PSR Relax

More Public Access to Conglomerate Mesa

Timberland Resources Corporation is proposing to drill seven exploratory drillholes on a set of unpatented lode mining claims in the Conglomerate Mesa area of the Southern Inyo Mountains on lands managed by the Bureau of Land Management's Ridgecrest Field Office.  Through an Environmental Assessment Timberland is seeking to re-establish 3.4 miles of road that was reclaimed in 2000 by a previous mining operation. 

In the EA which is currently open for public comment, the BLM specifically disallowed the analysis of an alternative that would have left a permanent road for the recreating public rather than reclaiming the road yet again.  A permanent road would promote recreational usage of an area that is under-served by motorized access.

In the eight years since the Conglomerate Mesa Road was last reclaimed the California desert has seen a transformation in the management of our public lands that has affected recreational access.  A new and contracted route network resulted from the creation of neighboring Death Valley National Park. 

Also since then, hundreds of popular public access roads were closed within the 71 newly created desert wildernesses and East Mojave National Preserve. The BLM Desert District has implemented five new management plans that eliminated an untold number of public access routes.  And more than a hundred public access routes were lost to the expansion of Fort Irwin.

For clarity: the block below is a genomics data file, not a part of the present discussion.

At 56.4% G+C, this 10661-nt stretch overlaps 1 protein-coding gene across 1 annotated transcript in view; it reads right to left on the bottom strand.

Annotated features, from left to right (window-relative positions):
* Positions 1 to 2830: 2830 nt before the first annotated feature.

In short, recreational access to our public lands has become a rapidly shrinking commodity here in the California desert.

And yet, the pressures grow.  The Marine Corps has its sights set on the popular Johnson Valley recreation area for what it calls a necessary expansion.  Senator Dianne Feinstein is floating a new desert wilderness proposal crafted by the Wilderness Coalition.

In considering a permanent road to Conglomerate Mesa the BLM has an opportunity to improve public access to an area that is under served by designated routes, and do so in an environmentally acceptable way. 

Much of Conglomerate Mesa Road is already designed by the BLM as open route S2978. Timberland's proposal would re-establish the remaining two-thirds of the road.  The road would be properly contoured, would avoid culturally significant sites, and would have no affect on sensitive resources.

I urge the BLM to allow the alternative for a permanent road to be considered in the EA for Timberland's proposed exploratory drilling project.